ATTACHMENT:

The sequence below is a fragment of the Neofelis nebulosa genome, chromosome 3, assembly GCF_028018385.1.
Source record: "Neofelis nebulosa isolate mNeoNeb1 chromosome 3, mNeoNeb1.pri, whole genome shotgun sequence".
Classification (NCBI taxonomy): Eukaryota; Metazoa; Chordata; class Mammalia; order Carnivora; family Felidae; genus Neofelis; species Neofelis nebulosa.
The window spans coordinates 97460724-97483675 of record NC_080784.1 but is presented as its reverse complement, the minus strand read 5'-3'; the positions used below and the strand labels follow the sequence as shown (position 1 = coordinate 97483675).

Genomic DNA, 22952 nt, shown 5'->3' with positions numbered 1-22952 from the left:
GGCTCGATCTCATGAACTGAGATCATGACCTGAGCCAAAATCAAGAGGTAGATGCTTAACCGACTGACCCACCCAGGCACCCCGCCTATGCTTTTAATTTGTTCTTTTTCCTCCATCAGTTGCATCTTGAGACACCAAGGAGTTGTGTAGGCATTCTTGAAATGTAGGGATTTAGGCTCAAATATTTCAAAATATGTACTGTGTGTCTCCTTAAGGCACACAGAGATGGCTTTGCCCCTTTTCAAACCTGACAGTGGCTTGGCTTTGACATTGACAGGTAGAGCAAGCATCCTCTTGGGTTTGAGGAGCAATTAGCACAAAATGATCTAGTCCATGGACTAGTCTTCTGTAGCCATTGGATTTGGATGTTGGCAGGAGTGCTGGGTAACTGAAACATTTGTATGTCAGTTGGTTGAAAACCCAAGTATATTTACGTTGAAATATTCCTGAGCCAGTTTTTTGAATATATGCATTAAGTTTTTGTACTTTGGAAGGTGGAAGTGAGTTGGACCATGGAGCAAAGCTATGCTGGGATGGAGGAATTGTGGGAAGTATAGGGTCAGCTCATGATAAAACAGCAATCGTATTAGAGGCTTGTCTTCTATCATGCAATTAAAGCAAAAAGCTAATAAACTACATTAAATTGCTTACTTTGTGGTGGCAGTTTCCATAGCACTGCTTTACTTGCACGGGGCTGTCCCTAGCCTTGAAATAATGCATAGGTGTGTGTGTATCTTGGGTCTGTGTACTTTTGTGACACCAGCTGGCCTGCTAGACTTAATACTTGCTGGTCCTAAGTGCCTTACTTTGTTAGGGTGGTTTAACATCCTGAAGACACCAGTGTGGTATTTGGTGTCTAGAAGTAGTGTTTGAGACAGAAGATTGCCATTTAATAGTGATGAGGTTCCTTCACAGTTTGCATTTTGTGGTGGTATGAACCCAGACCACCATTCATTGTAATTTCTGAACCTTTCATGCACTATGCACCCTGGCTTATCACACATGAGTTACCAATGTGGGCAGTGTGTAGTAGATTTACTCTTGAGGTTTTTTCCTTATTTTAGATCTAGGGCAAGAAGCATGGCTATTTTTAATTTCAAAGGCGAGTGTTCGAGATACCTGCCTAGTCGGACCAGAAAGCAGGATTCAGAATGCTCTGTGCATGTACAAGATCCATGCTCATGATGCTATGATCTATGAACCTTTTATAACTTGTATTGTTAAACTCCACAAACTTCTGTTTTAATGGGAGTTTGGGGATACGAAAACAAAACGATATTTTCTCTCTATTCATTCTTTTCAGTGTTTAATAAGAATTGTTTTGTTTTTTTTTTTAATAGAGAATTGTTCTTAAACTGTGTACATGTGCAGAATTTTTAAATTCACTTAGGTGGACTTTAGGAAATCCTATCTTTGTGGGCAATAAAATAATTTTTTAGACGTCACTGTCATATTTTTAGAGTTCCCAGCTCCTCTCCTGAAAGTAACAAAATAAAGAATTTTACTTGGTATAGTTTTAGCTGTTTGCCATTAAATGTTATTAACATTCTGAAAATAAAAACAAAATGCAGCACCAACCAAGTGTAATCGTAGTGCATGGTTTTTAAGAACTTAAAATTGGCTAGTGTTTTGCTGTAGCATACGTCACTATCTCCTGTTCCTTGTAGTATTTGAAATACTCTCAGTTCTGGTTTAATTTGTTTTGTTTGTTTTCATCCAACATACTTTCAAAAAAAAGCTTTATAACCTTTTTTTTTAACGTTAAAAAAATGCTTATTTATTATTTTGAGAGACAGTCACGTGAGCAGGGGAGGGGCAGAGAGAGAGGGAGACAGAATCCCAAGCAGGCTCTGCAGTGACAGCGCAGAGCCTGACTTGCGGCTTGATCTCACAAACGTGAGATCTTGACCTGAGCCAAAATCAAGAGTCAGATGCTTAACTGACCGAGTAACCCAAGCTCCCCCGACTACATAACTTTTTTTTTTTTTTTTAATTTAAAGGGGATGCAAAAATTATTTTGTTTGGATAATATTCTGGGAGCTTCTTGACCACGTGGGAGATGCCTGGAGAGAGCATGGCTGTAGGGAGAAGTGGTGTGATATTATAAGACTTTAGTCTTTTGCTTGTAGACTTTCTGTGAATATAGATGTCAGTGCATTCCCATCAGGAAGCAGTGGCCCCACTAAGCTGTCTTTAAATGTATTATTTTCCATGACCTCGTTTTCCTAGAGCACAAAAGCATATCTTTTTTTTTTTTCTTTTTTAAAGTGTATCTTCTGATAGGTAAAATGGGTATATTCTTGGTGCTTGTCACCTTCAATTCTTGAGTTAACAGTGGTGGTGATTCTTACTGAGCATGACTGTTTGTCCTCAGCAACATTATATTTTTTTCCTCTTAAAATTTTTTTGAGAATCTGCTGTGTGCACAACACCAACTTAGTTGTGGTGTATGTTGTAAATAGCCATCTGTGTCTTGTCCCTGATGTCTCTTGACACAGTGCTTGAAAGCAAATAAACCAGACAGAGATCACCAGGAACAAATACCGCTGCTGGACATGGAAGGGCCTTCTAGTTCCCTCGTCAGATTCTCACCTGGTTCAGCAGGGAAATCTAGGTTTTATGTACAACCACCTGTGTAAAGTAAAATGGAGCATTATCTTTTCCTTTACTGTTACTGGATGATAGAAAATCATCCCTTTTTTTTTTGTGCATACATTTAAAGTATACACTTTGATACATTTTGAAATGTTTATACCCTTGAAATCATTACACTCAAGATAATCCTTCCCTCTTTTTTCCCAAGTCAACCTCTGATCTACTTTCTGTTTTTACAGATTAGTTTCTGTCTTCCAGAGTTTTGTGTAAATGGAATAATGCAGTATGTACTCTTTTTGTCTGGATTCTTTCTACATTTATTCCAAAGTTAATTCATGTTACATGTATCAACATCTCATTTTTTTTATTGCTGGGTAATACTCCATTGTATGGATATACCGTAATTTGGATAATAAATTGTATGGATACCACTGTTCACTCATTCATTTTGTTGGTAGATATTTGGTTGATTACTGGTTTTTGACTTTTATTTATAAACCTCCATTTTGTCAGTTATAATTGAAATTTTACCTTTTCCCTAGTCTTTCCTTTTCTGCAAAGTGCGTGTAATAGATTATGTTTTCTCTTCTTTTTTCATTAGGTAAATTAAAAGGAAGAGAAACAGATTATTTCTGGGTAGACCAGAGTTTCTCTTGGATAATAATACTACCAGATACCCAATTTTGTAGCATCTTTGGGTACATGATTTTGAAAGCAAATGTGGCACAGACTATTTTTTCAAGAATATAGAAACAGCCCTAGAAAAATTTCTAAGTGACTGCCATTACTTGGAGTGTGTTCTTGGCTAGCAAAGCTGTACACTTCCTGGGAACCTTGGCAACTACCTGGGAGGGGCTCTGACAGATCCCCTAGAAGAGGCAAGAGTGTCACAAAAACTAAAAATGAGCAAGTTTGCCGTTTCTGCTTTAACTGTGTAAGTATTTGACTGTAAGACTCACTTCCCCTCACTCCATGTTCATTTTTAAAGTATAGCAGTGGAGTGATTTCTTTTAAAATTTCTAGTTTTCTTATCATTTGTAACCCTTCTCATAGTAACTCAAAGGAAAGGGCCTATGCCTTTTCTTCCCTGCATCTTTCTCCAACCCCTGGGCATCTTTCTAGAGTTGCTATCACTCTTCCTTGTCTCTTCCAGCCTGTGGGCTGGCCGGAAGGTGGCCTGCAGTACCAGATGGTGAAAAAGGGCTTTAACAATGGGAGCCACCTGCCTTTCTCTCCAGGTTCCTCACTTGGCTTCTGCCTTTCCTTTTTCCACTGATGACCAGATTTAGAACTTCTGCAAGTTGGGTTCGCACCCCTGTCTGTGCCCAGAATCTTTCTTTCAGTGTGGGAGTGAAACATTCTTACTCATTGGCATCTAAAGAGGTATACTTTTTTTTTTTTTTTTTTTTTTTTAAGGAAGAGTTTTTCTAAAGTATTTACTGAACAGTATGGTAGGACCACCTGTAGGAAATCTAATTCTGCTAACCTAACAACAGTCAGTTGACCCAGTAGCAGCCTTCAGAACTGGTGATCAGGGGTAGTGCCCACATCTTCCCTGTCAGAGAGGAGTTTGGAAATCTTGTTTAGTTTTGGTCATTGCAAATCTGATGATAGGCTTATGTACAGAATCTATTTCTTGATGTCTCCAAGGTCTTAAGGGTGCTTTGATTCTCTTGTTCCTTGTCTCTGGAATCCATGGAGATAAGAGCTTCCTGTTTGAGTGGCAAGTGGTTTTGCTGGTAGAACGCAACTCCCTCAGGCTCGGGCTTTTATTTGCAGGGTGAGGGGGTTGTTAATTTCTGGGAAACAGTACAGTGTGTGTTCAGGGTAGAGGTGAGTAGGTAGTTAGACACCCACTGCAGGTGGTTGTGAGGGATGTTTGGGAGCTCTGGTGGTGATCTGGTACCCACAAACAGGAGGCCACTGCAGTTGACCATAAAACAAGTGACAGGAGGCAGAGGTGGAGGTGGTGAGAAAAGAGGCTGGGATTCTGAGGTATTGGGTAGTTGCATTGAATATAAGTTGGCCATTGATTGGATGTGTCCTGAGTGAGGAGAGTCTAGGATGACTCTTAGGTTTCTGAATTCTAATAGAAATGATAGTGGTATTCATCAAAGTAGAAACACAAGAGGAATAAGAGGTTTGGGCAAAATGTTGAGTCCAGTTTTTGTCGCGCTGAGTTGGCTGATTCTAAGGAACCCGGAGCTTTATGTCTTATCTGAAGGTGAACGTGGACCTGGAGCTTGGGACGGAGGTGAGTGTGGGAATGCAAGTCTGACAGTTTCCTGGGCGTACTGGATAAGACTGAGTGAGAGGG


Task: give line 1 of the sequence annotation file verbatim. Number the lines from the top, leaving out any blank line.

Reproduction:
The sequence below is a fragment of the Neofelis nebulosa genome, chromosome 3, assembly GCF_028018385.1.